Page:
Generic Name: mefloquine (MEF loe kwin)
Brand Name: Lariam
What is Lariam (mefloquine)?
Mefloquine is a medicine used to treat malaria, a disease caused by parasites. This medicine works by interfering with the growth of parasites in the red blood cells of the human body.
Parasites that cause malaria typically enter the body through the bite of a mosquito. Malaria is common in areas such as Africa, South America, and Southern Asia.
Mefloquine is also used to prevent malaria.
Mefloquine may also be used for purposes not listed in this medication guide.
What is the most important information I should know about Lariam (mefloquine)?
Some people taking mefloquine have had sudden serious psychiatric or nerve problems, some of which lasted long after they stopped taking this medicine. These side effects can be permanent.
Stop taking mefloquine and call your doctor right away if have any of these side effects: headache, ringing in your ears, dizziness, loss of balance, problems with coordination, anxiety, depression, paranoia, hallucinations, or thoughts about suicide or hurting yourself.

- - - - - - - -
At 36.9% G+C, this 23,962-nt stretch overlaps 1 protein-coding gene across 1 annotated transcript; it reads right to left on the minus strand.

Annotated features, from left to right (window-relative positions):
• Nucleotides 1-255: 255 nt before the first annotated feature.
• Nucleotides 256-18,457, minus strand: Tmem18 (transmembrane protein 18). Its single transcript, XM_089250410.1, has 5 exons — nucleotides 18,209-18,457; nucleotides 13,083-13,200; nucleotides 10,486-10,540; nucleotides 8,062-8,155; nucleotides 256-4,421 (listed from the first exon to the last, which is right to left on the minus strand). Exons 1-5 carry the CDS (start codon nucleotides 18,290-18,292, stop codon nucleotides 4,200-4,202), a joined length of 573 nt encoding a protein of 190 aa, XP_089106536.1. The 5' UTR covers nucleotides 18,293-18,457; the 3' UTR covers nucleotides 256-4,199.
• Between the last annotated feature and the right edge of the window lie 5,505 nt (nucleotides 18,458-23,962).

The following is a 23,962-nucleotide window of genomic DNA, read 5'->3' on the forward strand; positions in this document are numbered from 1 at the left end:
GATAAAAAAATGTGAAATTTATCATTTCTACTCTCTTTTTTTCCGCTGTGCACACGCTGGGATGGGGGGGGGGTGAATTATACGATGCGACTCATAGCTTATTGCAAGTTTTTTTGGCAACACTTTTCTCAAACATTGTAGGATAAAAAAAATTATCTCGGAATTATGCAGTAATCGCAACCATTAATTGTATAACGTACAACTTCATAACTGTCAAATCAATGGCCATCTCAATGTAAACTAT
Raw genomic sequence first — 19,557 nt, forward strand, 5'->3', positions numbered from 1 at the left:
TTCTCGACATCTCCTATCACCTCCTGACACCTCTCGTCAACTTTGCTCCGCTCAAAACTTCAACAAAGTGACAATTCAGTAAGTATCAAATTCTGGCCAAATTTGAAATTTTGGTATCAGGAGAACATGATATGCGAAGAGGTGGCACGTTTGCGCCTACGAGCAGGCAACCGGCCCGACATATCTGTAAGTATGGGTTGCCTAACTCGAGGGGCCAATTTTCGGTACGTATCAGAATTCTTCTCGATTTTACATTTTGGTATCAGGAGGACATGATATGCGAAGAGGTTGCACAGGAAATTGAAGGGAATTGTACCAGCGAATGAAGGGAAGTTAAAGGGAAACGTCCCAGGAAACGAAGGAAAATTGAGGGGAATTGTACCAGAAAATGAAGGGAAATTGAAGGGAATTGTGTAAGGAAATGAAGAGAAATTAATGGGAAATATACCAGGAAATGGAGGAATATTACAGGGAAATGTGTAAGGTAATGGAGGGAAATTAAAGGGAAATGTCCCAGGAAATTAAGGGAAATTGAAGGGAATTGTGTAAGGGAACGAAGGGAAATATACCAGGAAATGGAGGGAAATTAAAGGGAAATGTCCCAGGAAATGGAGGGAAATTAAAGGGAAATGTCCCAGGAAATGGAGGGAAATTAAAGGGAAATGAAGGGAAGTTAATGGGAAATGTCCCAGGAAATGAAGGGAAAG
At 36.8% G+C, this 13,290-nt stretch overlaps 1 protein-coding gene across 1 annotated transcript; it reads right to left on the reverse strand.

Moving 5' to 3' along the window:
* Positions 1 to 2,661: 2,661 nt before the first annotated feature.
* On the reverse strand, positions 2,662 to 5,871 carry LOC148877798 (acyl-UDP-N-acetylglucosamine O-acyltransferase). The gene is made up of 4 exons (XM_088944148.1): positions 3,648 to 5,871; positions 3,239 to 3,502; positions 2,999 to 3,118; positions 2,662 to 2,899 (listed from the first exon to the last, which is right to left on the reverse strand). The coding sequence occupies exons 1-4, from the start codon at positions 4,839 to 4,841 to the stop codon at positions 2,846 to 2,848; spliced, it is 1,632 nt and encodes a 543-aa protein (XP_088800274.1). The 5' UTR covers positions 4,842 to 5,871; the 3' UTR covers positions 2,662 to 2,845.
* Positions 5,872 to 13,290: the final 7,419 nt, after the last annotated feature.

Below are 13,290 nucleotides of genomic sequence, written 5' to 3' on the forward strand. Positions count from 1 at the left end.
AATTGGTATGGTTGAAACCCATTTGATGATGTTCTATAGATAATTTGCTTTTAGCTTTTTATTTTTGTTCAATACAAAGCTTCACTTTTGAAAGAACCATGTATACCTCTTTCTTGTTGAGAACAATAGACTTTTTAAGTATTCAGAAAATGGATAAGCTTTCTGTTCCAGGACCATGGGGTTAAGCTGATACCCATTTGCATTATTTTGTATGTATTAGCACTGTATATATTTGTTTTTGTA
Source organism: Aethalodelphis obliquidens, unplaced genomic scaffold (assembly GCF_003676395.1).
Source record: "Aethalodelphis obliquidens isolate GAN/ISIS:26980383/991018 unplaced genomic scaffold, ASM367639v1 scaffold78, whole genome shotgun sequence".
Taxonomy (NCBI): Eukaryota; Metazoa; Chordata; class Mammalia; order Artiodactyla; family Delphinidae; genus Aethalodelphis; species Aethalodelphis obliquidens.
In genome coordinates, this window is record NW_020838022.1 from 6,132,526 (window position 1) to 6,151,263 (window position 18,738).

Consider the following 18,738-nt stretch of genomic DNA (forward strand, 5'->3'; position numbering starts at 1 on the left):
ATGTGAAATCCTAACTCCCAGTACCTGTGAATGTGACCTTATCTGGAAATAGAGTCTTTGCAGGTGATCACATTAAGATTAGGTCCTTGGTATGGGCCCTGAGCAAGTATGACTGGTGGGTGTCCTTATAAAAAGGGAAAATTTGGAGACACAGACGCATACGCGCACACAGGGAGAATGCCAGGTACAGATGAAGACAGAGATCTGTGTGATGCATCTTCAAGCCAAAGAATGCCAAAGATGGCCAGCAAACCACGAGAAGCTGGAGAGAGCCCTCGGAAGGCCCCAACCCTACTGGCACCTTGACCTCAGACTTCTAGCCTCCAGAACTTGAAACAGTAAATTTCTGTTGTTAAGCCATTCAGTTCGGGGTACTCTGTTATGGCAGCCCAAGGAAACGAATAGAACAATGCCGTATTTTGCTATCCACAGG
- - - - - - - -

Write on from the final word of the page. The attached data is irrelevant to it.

You should not take mefloquine to prevent malaria if you have a recent history of depression, an anxiety disorder, seizures, mental illness (such as schizophrenia), or psychosis.
What should I discuss with my healthcare provider before taking Lariam (mefloquine)?
Some people taking mefloquine have had sudden serious psychiatric or nerve problems. Some of these effects have lasted for months to years after mefloquine treatment ended, and these side effects can be permanent. Talk to your doctor if you have concerns about taking mefloquine.
You should not use this medication if you are allergic to mefloquine or similar medications such as quinine or quinidine.
You also should not use mefloquine to prevent malaria if you have a recent history of:
an anxiety disorder;
mental illness (such as schizophrenia) or psychosis.
However, your doctor may prescribe mefloquine to treat malaria even if you do have any of the conditions listed above.